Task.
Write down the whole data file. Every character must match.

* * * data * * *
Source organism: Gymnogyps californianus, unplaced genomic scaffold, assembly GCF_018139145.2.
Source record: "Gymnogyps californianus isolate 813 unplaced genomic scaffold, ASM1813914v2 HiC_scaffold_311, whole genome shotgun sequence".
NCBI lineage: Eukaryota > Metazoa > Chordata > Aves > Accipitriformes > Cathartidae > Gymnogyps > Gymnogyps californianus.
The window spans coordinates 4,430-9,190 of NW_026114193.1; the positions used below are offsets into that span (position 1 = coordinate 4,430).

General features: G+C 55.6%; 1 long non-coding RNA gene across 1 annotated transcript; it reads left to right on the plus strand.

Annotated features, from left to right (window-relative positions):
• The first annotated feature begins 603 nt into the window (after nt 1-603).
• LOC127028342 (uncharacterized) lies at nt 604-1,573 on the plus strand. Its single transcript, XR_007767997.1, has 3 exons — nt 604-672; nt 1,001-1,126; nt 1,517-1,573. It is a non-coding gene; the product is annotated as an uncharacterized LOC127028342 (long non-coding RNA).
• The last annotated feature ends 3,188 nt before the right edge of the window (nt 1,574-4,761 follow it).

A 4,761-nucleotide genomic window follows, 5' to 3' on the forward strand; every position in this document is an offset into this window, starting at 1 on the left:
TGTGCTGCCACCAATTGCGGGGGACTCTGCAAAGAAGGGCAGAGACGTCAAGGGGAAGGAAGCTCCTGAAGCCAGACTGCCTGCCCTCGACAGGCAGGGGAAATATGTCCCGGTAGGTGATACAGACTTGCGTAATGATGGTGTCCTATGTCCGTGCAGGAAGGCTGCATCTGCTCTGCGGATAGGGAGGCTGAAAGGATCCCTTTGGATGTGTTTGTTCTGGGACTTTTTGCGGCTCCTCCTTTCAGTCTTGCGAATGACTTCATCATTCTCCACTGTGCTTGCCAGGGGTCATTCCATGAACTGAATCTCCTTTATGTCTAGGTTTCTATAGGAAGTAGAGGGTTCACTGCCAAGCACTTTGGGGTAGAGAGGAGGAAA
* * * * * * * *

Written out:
Source organism: Gymnogyps californianus, unplaced genomic scaffold, assembly GCF_018139145.2.
Source record: "Gymnogyps californianus isolate 813 unplaced genomic scaffold, ASM1813914v2 HiC_scaffold_311, whole genome shotgun sequence".
NCBI lineage: Eukaryota > Metazoa > Chordata > Aves > Accipitriformes > Cathartidae > Gymnogyps > Gymnogyps californianus.
The window spans coordinates 4,430-9,190 of NW_026114193.1; the positions used below are offsets into that span (position 1 = coordinate 4,430).

General features: G+C 55.6%; 1 long non-coding RNA gene across 1 annotated transcript; it reads left to right on the plus strand.

Annotated features, from left to right (window-relative positions):
• The first annotated feature begins 603 nt into the window (after nt 1-603).
• LOC127028342 (uncharacterized) lies at nt 604-1,573 on the plus strand. Its single transcript, XR_007767997.1, has 3 exons — nt 604-672; nt 1,001-1,126; nt 1,517-1,573. It is a non-coding gene; the product is annotated as an uncharacterized LOC127028342 (long non-coding RNA).
• The last annotated feature ends 3,188 nt before the right edge of the window (nt 1,574-4,761 follow it).

A 4,761-nucleotide genomic window follows, 5' to 3' on the forward strand; every position in this document is an offset into this window, starting at 1 on the left:
TGTGCTGCCACCAATTGCGGGGGACTCTGCAAAGAAGGGCAGAGACGTCAAGGGGAAGGAAGCTCCTGAAGCCAGACTGCCTGCCCTCGACAGGCAGGGGAAATATGTCCCGGTAGGTGATACAGACTTGCGTAATGATGGTGTCCTATGTCCGTGCAGGAAGGCTGCATCTGCTCTGCGGATAGGGAGGCTGAAAGGATCCCTTTGGATGTGTTTGTTCTGGGACTTTTTGCGGCTCCTCCTTTCAGTCTTGCGAATGACTTCATCATTCTCCACTGTGCTTGCCAGGGGTCATTCCATGAACTGAATCTCCTTTATGTCTAGGTTTCTATAGGAAGTAGAGGGTTCACTGCCAAGCACTTTGGGGTAGAGAGGAGGAAA